In the shadow of Sergei Eisenstein's manifesto Montage of Attractions published in 1923 stands Manifest on Sound (1928), which states: "The dream of sound film has come true. The whole world is talking about the silent object that has learned to talk." But "an incorrect notion of the possibilities within this new technical discovery might not only obstruct the development and perfecting of film as art, but also threaten to destroy all of its current formal achievements. (…) Any correspondence between sound and the visual montage components harms the edited piece by detaching it from its meaning. (…) Only a contrapuntal use of sound in relation to the visual montage component will allow for new possibilities in the development and perfecting of montage." An impressive example of practically implementing the contrapuntal use of sound is Vsevolod Pudovkin's first sound film DESERTIR (USSR 1933, Jan. 14, introduction Eunice Martins: “From Eisenstein's Manifesto on Sound Film to Silent Film Improvisation" & Jan. 19), in which the soundtrack develops an autonomous rhythm independent of the images. Partially shot in Germany, the film is about a dock worker who becomes a strike-breaker, but is then given a second chance by his communist colleagues.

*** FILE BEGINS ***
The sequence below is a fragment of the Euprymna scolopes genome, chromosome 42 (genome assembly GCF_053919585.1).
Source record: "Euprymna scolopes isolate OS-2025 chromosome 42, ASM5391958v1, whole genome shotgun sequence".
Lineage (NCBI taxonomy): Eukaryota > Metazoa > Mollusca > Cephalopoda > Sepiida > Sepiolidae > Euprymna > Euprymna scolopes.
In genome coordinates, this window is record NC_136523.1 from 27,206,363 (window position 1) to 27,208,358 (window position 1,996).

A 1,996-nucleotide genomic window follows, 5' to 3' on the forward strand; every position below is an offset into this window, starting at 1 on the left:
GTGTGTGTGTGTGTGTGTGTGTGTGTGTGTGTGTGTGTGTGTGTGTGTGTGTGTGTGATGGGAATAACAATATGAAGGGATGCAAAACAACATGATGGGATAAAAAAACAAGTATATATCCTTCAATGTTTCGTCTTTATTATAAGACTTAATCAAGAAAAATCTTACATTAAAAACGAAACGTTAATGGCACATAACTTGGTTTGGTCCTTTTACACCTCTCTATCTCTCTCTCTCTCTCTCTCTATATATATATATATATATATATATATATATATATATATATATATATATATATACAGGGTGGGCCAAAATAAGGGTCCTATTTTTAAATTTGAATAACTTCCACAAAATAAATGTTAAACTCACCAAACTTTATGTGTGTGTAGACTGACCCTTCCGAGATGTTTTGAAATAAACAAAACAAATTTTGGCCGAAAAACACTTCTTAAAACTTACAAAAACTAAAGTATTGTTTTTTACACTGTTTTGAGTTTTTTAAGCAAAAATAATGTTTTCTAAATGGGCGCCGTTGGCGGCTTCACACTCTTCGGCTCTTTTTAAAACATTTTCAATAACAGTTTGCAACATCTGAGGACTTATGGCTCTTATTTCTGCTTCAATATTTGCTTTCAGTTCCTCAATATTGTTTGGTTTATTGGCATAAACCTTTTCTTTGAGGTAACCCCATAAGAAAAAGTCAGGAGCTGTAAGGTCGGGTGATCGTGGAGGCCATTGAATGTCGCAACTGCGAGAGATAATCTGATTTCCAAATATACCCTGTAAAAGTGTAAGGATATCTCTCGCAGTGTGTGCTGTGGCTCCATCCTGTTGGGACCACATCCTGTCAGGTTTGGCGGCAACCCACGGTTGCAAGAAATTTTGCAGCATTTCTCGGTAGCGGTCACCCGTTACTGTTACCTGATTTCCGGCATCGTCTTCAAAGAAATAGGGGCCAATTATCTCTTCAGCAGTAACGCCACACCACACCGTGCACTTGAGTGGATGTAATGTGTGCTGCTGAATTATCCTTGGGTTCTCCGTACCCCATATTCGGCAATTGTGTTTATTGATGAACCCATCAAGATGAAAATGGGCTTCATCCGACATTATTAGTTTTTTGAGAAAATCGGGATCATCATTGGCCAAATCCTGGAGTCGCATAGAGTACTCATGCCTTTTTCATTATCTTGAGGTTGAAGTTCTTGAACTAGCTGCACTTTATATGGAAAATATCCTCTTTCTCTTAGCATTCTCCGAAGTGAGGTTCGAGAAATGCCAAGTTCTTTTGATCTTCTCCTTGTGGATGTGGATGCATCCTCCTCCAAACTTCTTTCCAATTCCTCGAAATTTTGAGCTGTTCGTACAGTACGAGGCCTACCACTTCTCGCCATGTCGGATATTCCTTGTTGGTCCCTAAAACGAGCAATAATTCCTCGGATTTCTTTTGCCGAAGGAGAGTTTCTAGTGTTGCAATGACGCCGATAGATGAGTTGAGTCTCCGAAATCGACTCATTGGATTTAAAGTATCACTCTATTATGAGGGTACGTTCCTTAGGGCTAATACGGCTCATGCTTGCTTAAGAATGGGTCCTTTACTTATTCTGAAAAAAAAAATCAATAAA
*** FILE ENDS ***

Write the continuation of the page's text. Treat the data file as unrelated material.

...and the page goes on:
Dziga Vertov is not only one of the most important pioneers of early film history but also one of the first film theorists who became known above all for his path-breaking writings on documentary film and his militant manifestos. In We. Variant of a Manifesto (Vertov, 1922), he writes: "WE proclaim the old films, based on the romance, theatrical films and the like, to be leprous. - Keep away from them! - Keep your eyes off them! - They’re mortally dangerous! - Contagious! (…) WE invite you: - to flee the sweet embraces of the romance, the poison of the psychological novel, the clutches of the theater of adultery; to turn your back on music, - to flee out into the open…" WE is also the founding manifesto of the kinoks, a group of young documentary film directors surrounding Vertov. "We call ourselves kinoks - as opposed to 'cinematographers', a herd of junkmen doing rather well peddling their rags." For the kinoks, what is fundamental and most important is "the filmic perception of the world" with the help of the film camera, the kinoglaz (kino-eye), which is more perfect than the human eye. The introductory text to Vertov's best-known film CHELOVEK S KINO-APPARATOM (The Man with the Camera, USSR 1929, JAN. 16 & 17, on the piano: Eunice Martins) also resembles a short manifesto: "This experimental work aims to create a truly international, absolute film language based on the total delimitation from the language of theater and literature." What follows is Vertov's variant of a big-city symphony: a flood of images that illustrates the various facets of a day in the turbulent life of Moscow.

With similarly aggressive words as Vertov, yet in terms of form and content oriented more toward the movement of Free Cinema or the Nouvelle Vague, the New American Cinema Group positioned itself in 1960 with a manifesto that ends with the following statements: